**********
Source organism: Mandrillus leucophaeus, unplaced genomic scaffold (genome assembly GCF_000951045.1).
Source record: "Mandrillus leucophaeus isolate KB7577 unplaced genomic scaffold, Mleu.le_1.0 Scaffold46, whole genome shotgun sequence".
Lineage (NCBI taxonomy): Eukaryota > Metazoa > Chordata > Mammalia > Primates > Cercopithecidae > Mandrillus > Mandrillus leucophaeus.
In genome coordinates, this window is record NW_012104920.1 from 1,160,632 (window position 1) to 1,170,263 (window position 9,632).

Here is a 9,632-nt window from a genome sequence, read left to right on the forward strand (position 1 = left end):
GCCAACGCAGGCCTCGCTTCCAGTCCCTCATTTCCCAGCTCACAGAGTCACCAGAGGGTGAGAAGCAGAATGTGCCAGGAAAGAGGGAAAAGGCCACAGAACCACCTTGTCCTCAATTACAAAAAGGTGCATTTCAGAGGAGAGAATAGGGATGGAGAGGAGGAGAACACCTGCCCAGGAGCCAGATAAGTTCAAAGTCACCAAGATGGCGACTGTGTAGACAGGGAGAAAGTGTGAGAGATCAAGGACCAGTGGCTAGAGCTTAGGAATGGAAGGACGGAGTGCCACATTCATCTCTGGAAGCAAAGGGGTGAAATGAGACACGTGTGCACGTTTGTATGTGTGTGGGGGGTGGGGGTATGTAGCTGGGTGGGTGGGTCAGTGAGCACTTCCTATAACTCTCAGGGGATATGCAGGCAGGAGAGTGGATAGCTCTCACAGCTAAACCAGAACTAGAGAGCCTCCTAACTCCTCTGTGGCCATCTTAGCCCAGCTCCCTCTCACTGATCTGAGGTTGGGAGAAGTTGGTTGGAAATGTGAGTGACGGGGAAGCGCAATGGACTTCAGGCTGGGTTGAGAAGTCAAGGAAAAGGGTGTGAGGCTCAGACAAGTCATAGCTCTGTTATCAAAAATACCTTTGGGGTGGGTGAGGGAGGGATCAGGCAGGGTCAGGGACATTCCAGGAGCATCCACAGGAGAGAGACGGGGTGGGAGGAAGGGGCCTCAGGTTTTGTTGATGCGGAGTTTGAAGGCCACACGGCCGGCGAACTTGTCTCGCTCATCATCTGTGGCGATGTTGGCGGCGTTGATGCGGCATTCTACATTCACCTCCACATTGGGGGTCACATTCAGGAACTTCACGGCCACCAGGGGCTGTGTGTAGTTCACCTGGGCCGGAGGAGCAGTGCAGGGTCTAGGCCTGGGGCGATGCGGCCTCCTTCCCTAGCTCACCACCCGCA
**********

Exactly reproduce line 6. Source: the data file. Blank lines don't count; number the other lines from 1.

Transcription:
GCCAACGCAGGCCTCGCTTCCAGTCCCTCATTTCCCAGCTCACAGAGTCACCAGAGGGTGAGAAGCAGAATGTGCCAGGAAAGAGGGAAAAGGCCACAGAACCACCTTGTCCTCAATTACAAAAAGGTGCATTTCAGAGGAGAGAATAGGGATGGAGAGGAGGAGAACACCTGCCCAGGAGCCAGATAAGTTCAAAGTCACCAAGATGGCGACTGTGTAGACAGGGAGAAAGTGTGAGAGATCAAGGACCAGTGGCTAGAGCTTAGGAATGGAAGGACGGAGTGCCACATTCATCTCTGGAAGCAAAGGGGTGAAATGAGACACGTGTGCACGTTTGTATGTGTGTGGGGGGTGGGGGTATGTAGCTGGGTGGGTGGGTCAGTGAGCACTTCCTATAACTCTCAGGGGATATGCAGGCAGGAGAGTGGATAGCTCTCACAGCTAAACCAGAACTAGAGAGCCTCCTAACTCCTCTGTGGCCATCTTAGCCCAGCTCCCTCTCACTGATCTGAGGTTGGGAGAAGTTGGTTGGAAATGTGAGTGACGGGGAAGCGCAATGGACTTCAGGCTGGGTTGAGAAGTCAAGGAAAAGGGTGTGAGGCTCAGACAAGTCATAGCTCTGTTATCAAAAATACCTTTGGGGTGGGTGAGGGAGGGATCAGGCAGGGTCAGGGACATTCCAGGAGCATCCACAGGAGAGAGACGGGGTGGGAGGAAGGGGCCTCAGGTTTTGTTGATGCGGAGTTTGAAGGCCACACGGCCGGCGAACTTGTCTCGCTCATCATCTGTGGCGATGTTGGCGGCGTTGATGCGGCATTCTACATTCACCTCCACATTGGGGGTCACATTCAGGAACTTCACGGCCACCAGGGGCTGTGTGTAGTTCACCTGGGCCGGAGGAGCAGTGCAGGGTCTAGGCCTGGGGCGATGCGGCCTCCTTCCCTAGCTCACCACCCGCA